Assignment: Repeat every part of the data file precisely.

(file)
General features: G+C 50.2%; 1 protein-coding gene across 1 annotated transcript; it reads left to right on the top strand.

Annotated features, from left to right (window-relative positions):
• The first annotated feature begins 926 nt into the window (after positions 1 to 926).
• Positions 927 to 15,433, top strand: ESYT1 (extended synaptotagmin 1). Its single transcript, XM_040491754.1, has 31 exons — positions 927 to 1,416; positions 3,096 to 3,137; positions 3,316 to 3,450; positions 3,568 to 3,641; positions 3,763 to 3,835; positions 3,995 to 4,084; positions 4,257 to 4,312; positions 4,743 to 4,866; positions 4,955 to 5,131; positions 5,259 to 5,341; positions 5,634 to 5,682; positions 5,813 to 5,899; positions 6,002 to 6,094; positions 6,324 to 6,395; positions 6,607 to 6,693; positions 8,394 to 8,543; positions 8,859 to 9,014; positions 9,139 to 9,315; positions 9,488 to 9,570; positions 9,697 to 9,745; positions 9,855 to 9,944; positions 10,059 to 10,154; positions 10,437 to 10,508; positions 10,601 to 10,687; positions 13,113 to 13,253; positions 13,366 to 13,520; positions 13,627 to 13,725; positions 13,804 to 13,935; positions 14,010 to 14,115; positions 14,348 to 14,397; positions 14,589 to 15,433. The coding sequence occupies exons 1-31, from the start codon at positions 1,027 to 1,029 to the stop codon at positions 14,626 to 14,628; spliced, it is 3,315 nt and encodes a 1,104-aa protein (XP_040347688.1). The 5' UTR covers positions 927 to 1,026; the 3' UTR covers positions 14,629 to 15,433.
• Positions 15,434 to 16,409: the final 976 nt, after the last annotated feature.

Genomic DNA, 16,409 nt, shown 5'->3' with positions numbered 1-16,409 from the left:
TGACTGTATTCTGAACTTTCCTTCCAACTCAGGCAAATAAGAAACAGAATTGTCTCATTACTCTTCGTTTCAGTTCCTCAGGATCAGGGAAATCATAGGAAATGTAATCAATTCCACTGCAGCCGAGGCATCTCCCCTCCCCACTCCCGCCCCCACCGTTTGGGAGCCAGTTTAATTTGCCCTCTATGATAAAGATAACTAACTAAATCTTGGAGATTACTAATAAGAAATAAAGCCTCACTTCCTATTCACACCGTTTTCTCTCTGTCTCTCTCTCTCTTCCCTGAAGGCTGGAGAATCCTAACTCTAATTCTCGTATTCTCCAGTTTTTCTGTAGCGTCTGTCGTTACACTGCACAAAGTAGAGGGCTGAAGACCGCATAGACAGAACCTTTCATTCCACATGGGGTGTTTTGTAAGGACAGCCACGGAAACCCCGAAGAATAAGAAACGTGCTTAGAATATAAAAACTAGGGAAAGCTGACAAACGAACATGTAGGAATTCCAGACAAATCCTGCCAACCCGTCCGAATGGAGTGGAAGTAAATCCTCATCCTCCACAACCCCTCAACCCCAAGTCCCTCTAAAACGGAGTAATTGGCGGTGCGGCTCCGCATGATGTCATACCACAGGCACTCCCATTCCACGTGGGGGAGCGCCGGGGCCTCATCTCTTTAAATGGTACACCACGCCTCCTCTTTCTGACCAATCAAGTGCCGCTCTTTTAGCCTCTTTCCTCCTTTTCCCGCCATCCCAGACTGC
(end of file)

General features: G+C 50.2%; 1 protein-coding gene across 1 annotated transcript; it reads left to right on the top strand.

Annotated features, from left to right (window-relative positions):
• The first annotated feature begins 926 nt into the window (after positions 1 to 926).
• Positions 927 to 15,433, top strand: ESYT1 (extended synaptotagmin 1). Its single transcript, XM_040491754.1, has 31 exons — positions 927 to 1,416; positions 3,096 to 3,137; positions 3,316 to 3,450; positions 3,568 to 3,641; positions 3,763 to 3,835; positions 3,995 to 4,084; positions 4,257 to 4,312; positions 4,743 to 4,866; positions 4,955 to 5,131; positions 5,259 to 5,341; positions 5,634 to 5,682; positions 5,813 to 5,899; positions 6,002 to 6,094; positions 6,324 to 6,395; positions 6,607 to 6,693; positions 8,394 to 8,543; positions 8,859 to 9,014; positions 9,139 to 9,315; positions 9,488 to 9,570; positions 9,697 to 9,745; positions 9,855 to 9,944; positions 10,059 to 10,154; positions 10,437 to 10,508; positions 10,601 to 10,687; positions 13,113 to 13,253; positions 13,366 to 13,520; positions 13,627 to 13,725; positions 13,804 to 13,935; positions 14,010 to 14,115; positions 14,348 to 14,397; positions 14,589 to 15,433. The coding sequence occupies exons 1-31, from the start codon at positions 1,027 to 1,029 to the stop codon at positions 14,626 to 14,628; spliced, it is 3,315 nt and encodes a 1,104-aa protein (XP_040347688.1). The 5' UTR covers positions 927 to 1,026; the 3' UTR covers positions 14,629 to 15,433.
• Positions 15,434 to 16,409: the final 976 nt, after the last annotated feature.

Genomic DNA, 16,409 nt, shown 5'->3' with positions numbered 1-16,409 from the left:
TGACTGTATTCTGAACTTTCCTTCCAACTCAGGCAAATAAGAAACAGAATTGTCTCATTACTCTTCGTTTCAGTTCCTCAGGATCAGGGAAATCATAGGAAATGTAATCAATTCCACTGCAGCCGAGGCATCTCCCCTCCCCACTCCCGCCCCCACCGTTTGGGAGCCAGTTTAATTTGCCCTCTATGATAAAGATAACTAACTAAATCTTGGAGATTACTAATAAGAAATAAAGCCTCACTTCCTATTCACACCGTTTTCTCTCTGTCTCTCTCTCTCTTCCCTGAAGGCTGGAGAATCCTAACTCTAATTCTCGTATTCTCCAGTTTTTCTGTAGCGTCTGTCGTTACACTGCACAAAGTAGAGGGCTGAAGACCGCATAGACAGAACCTTTCATTCCACATGGGGTGTTTTGTAAGGACAGCCACGGAAACCCCGAAGAATAAGAAACGTGCTTAGAATATAAAAACTAGGGAAAGCTGACAAACGAACATGTAGGAATTCCAGACAAATCCTGCCAACCCGTCCGAATGGAGTGGAAGTAAATCCTCATCCTCCACAACCCCTCAACCCCAAGTCCCTCTAAAACGGAGTAATTGGCGGTGCGGCTCCGCATGATGTCATACCACAGGCACTCCCATTCCACGTGGGGGAGCGCCGGGGCCTCATCTCTTTAAATGGTACACCACGCCTCCTCTTTCTGACCAATCAAGTGCCGCTCTTTTAGCCTCTTTCCTCCTTTTCCCGCCATCCCAGACTGC